Are you studying at a distance from Carleton? You need to apply by the deadline in order to write your exams off-campus – see our Examinations page at http://tinyurl.com/cwfps2n for more information.
Please note: local CUOL students do not need to register for examinations
Distance (off-campus) Exams:
Eligible students who require distance examinations must ensure that the CUOL office receives the appropriate examination application before September 20, 2012 for fall and January 19, 2013 for the winter term. Please go to the CUOL website to fill out the distance exam application form and to see deadlines and service charges.
You must be in the T or V section of the course to receive the distance application service. Deferred or make-up examinations are not handled by CUOL; please contact your instructor. Please note that the personalized exam times given in Carleton Central do NOT apply to Distance Students. For more information, please contact email@example.com
More questions? Email us at firstname.lastname@example.org or call 613-520-4055.
Want to try the VOD lectures? Watch the first lecture of your CUOL course online! Just click on any VOD course shown in the ‘free trial lectures’ link (below) and you can view it for free. The option of downloading the VOD lectures is available only to VOD subscribers and not offered as a free service.
Tales from the Field
How one distance student’s education was shaken apart during its crucial final moments, and how he built it back up in a country wracked by natural disaster.
When Cory Koby, 43, decided to chase his goal of becoming a university professor, he looked to the other side of the world for help. He had to. He needed to upgrade his academic credentials, but there were no English-speaking universities where he lives in Sendai, Japan.
Carleton, the school he attended back in the late 80’s and early 90s, was his first pick. Two years of distance courses later, and he is now taking his masters of arts in English language teaching from the University of East London, also via distance education (not to blow our own horn, but he said we’re better.)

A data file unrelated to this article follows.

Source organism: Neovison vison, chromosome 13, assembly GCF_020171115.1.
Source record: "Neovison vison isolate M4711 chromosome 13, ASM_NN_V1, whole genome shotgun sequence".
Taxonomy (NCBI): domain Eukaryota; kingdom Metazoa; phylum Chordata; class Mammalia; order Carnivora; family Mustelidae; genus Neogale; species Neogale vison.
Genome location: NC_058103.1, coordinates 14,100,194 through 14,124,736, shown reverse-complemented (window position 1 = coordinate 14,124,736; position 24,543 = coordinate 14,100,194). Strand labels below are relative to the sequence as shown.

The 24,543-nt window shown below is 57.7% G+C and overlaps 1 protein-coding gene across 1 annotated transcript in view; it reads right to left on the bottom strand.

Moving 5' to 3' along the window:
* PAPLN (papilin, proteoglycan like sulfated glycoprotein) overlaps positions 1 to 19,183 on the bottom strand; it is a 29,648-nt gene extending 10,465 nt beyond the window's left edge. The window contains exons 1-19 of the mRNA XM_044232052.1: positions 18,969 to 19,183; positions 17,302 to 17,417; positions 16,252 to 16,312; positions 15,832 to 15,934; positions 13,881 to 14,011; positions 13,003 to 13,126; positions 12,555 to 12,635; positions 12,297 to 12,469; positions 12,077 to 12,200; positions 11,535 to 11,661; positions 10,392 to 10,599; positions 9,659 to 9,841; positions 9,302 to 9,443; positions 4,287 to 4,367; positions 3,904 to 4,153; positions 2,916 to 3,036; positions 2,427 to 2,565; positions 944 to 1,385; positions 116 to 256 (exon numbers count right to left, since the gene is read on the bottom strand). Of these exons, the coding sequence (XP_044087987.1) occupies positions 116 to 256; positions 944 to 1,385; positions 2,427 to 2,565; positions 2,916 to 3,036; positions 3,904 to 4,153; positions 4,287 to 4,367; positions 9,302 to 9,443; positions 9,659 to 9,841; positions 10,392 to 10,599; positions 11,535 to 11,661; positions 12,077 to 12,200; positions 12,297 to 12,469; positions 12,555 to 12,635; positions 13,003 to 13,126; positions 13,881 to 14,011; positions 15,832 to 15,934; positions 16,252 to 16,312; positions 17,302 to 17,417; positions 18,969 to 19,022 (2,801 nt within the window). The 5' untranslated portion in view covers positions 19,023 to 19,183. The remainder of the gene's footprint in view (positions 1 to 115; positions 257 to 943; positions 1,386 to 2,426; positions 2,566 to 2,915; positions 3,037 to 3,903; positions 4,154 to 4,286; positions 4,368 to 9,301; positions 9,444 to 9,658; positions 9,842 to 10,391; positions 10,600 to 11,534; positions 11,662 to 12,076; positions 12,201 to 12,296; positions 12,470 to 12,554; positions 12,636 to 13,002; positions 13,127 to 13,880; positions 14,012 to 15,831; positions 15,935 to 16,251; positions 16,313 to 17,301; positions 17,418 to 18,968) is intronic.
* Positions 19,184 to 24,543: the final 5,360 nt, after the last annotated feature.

“I really think CUOL is an under-utilized platform, Carleton has a great thing going and should promote it more,” he wrote in an email.
Koby moved to Japan from Canada six years ago with his wife and three children. He was at a crossroads in his career, looking for something completely new, and wanted the kids to be closer to their maternal grandparents.
As such, they were there last year when the infamous earthquake shook the island of Honshu. At the time Koby was on the brink of finishing his CUOL courses. This is his story.
It was 2:46 pm and Cory Koby was almost done teaching for the day when he felt the first rumblings of the earthquake that would change his life. The students dove under their desks; Koby braced himself against the door frame.
“Imagine popcorn popping in a fry pan. We were the popcorn,” Koby wrote via instant message during a recent interview with CUOL.
The magnitude-9 undersea earthquake hit on Friday, March 11, 2011. It triggered devastating tsunami waves and level 7 nuclear meltdowns; it would kill over 15,000 people and be the fifth most powerful earthquake since we started keeping track at the turn of the last century. Koby was teaching English at Sendai Shirayuri Gakuen, a private girls’ high school very close to the epicenter of the quake when it happened, and had two CUOL exams and two term papers coming up just around the corner.